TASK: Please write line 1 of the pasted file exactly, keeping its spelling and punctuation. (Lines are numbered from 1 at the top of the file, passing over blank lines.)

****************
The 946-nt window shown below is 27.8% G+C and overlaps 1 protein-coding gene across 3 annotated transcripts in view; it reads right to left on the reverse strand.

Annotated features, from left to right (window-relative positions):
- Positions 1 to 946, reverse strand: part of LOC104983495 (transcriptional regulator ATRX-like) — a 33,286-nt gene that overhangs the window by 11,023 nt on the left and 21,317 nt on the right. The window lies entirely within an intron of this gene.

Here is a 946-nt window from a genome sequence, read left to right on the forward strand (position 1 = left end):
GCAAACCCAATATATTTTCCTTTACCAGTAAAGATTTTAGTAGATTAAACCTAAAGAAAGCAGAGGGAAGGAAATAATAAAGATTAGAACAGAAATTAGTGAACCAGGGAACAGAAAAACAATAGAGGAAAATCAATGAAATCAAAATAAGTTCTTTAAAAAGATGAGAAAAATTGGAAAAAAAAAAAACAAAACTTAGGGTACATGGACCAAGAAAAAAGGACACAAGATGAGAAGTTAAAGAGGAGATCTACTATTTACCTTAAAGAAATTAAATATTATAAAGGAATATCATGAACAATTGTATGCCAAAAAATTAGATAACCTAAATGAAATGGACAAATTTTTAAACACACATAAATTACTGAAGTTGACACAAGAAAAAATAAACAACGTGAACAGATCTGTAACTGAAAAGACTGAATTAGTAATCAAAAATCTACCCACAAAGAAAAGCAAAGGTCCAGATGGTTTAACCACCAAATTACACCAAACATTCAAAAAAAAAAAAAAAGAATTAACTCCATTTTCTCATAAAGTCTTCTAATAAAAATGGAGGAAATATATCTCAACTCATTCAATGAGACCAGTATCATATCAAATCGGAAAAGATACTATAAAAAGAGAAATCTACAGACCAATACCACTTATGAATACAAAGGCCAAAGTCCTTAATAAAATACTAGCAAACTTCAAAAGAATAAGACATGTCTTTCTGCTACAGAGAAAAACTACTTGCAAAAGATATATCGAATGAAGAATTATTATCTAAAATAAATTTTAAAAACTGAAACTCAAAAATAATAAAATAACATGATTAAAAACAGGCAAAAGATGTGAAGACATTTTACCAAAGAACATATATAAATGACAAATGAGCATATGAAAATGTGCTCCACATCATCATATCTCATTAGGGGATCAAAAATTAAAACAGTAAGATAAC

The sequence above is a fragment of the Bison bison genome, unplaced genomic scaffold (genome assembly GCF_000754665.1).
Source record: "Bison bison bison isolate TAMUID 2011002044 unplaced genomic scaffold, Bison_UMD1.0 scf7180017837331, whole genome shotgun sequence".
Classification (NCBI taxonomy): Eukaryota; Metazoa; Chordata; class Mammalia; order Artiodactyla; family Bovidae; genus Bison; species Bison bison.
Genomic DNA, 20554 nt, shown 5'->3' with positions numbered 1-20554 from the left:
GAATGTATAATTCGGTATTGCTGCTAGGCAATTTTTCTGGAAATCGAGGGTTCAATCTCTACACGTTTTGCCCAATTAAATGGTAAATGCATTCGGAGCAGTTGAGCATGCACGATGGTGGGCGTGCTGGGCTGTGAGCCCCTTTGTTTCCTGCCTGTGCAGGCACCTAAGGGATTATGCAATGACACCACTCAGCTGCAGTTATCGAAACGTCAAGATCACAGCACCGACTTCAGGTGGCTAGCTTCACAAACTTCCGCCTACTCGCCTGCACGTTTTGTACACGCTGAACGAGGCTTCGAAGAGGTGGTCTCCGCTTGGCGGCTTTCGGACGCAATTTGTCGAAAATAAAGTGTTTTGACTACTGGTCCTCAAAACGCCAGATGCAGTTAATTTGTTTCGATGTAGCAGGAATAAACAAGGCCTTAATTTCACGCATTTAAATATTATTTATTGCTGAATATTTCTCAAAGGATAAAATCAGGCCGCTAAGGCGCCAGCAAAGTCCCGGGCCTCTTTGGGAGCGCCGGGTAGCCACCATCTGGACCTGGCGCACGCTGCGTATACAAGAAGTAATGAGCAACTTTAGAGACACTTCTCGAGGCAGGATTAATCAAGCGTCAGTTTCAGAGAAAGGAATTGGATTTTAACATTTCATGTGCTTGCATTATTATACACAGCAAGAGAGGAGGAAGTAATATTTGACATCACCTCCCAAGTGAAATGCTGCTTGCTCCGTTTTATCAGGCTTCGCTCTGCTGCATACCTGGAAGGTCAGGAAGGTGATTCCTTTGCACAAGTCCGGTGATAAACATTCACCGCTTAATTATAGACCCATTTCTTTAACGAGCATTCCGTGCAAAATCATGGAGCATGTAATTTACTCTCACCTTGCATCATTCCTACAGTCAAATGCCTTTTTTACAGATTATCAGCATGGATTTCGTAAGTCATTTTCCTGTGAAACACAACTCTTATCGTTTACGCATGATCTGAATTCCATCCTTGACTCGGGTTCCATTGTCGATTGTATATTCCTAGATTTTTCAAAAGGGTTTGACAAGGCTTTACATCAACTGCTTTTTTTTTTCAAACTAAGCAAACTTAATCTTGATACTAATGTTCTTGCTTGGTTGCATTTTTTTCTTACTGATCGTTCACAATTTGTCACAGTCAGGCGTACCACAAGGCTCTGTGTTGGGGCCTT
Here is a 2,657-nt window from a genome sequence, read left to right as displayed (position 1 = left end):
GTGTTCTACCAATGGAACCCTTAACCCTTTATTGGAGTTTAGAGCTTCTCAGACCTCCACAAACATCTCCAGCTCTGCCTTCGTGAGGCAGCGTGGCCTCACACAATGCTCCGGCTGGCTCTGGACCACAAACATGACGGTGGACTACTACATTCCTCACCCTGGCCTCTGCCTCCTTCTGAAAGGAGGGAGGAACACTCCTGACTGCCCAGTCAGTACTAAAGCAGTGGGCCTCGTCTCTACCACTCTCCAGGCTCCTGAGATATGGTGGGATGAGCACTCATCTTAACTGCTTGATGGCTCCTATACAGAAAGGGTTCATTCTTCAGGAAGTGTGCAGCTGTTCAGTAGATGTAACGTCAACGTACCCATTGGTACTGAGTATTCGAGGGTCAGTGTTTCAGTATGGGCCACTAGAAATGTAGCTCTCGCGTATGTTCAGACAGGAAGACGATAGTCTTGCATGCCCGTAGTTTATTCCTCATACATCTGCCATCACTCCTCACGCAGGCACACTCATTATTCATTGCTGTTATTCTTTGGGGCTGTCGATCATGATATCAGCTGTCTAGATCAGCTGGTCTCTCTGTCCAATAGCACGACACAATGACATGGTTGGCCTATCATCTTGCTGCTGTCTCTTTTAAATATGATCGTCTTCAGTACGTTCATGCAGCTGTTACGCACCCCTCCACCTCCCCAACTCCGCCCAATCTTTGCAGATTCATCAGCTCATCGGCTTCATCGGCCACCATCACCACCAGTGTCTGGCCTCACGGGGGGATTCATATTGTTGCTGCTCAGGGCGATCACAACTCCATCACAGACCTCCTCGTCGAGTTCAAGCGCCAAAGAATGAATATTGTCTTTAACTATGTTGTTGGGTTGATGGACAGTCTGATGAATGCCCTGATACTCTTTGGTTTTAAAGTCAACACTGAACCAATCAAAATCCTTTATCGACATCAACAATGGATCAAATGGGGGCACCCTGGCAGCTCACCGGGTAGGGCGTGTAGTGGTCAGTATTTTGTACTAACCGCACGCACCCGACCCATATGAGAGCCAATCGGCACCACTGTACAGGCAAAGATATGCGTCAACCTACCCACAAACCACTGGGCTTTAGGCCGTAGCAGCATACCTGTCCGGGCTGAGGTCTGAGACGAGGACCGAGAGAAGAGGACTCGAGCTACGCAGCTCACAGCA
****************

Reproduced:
The 946-nt window shown below is 27.8% G+C and overlaps 1 protein-coding gene across 3 annotated transcripts in view; it reads right to left on the reverse strand.